Handwriting examination reveals more about the writer, than just the words on paper or how letters are formed. A close examination of the actual line quality, can reveal information about the physical and mental health of the writer as well as writing habits unique to an individual writer. This factor is an important element when examining writing from a forensic perspective as well as with regards to psychological and physical health.
Of course there are external as well as the internal factors mentioned above, to be considered when examining line quality. These include, the type of pen used as different pens have different nibs and quality of ink; the paper which is used, the surface when writing, including rough, smooth, moving surfaces and the position of the writer.
How does handwriting reflect brain activity?
Handwriting is the result of complex cognitive and neuromuscular processes which have become ‘programmed’ in the brain. Explained by (Schmidt et al, 197) in (Caligiuri and Mohammed, 2012, p37), ‘a motor program is a theoretical memory structure capable of transforming an abstract code into an action sequence.’ Caligiuri and Mohammed, (2012, p37), further explains that handwriting is an ‘expression of highly adaptive learned programmed movement sequences.’
Since handwriting is the result of neuro-muscular processes resulting from motor programming, any traumatic event to the brain, will impact on the functioning of these various areas (frontal lobes, motor cortex, parietal lobe), involved in fine motor coordination and consequently, the writing process.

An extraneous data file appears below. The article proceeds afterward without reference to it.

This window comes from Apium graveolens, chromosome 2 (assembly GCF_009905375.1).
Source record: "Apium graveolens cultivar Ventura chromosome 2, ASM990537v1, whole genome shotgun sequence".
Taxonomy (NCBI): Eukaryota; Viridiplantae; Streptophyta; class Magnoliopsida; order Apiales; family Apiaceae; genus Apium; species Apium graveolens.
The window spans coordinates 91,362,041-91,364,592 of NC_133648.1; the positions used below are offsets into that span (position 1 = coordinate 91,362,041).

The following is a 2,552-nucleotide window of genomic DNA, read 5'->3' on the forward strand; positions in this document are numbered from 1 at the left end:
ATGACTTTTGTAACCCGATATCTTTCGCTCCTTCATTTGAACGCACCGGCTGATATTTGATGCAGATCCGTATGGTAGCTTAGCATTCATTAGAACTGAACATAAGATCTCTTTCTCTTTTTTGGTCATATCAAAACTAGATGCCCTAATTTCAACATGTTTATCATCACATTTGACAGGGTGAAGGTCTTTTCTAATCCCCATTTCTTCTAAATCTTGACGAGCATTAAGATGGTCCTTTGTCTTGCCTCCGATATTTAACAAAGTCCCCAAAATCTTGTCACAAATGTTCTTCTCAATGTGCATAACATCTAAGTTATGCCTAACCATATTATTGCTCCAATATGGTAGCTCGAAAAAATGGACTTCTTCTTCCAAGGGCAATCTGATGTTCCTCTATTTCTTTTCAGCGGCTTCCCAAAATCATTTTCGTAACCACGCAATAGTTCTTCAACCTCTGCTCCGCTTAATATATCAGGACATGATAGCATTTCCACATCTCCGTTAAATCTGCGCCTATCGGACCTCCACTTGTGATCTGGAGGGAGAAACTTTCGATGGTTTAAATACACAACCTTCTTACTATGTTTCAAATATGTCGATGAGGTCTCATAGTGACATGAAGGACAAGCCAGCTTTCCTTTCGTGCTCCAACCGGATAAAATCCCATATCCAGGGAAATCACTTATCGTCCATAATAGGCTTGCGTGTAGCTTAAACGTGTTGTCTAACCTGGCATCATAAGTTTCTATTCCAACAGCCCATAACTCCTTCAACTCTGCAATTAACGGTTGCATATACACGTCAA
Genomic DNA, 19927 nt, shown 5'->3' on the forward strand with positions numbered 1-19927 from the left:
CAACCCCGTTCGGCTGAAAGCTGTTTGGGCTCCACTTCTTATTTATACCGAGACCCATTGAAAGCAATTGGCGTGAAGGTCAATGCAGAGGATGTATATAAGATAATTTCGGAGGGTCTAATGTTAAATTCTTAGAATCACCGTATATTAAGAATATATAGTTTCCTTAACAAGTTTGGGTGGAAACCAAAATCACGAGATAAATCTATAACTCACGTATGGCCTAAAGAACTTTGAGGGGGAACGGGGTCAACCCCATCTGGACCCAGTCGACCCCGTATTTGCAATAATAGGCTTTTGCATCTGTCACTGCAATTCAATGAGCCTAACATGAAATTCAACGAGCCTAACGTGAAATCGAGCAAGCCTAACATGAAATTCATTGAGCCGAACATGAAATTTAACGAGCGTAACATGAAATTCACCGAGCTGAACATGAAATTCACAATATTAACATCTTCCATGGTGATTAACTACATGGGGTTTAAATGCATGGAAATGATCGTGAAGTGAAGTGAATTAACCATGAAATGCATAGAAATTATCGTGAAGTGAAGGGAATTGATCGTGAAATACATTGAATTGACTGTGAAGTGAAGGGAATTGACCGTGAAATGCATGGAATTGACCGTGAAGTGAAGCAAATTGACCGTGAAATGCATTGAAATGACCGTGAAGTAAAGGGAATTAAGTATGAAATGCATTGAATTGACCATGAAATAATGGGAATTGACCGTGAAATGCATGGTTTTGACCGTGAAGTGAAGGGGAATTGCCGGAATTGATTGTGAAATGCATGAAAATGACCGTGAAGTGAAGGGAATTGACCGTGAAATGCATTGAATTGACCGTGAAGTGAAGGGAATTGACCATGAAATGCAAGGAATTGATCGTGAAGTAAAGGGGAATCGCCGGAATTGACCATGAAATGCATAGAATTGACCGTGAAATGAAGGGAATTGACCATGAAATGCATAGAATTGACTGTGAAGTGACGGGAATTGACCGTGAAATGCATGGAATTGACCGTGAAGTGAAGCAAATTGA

Lesions in the brain resulting from, e.g., strokes, brain tumours, progressive neurological diseases such as Parkinson’s, Essential Tremor, substance abuse, etc or psychological conditions such as schizophrenia, altzheimers, etc, all affect the line quality of writing in different ways. To the naked eye, much information is hidden, but under magnification, the line quality reveals such elements as homogenous, amorphous and granulated strokes, extraneous features such as hiatus, resting spots, stroke tacking, tremulousness, jerkiness, and other striations which cannot be attributed to pen, paper and ink quality.
Of course such an examination requires the original handwriting specimens as copies lose many of these vital unique features.
What the line reveals is therefore important information for both the forensic handwriting examiner assessing potential fraud, and the handwriting analyst assessing personality and character.
Caligiuri , M.P. & Mohammed, L.A., 2012, The Neuroscience of Handwriting, CRC Press, Florida USA
Seiffer M., 2009, The Definitive Book of Handwriting Analysis, Franklin Lakes: New Page Books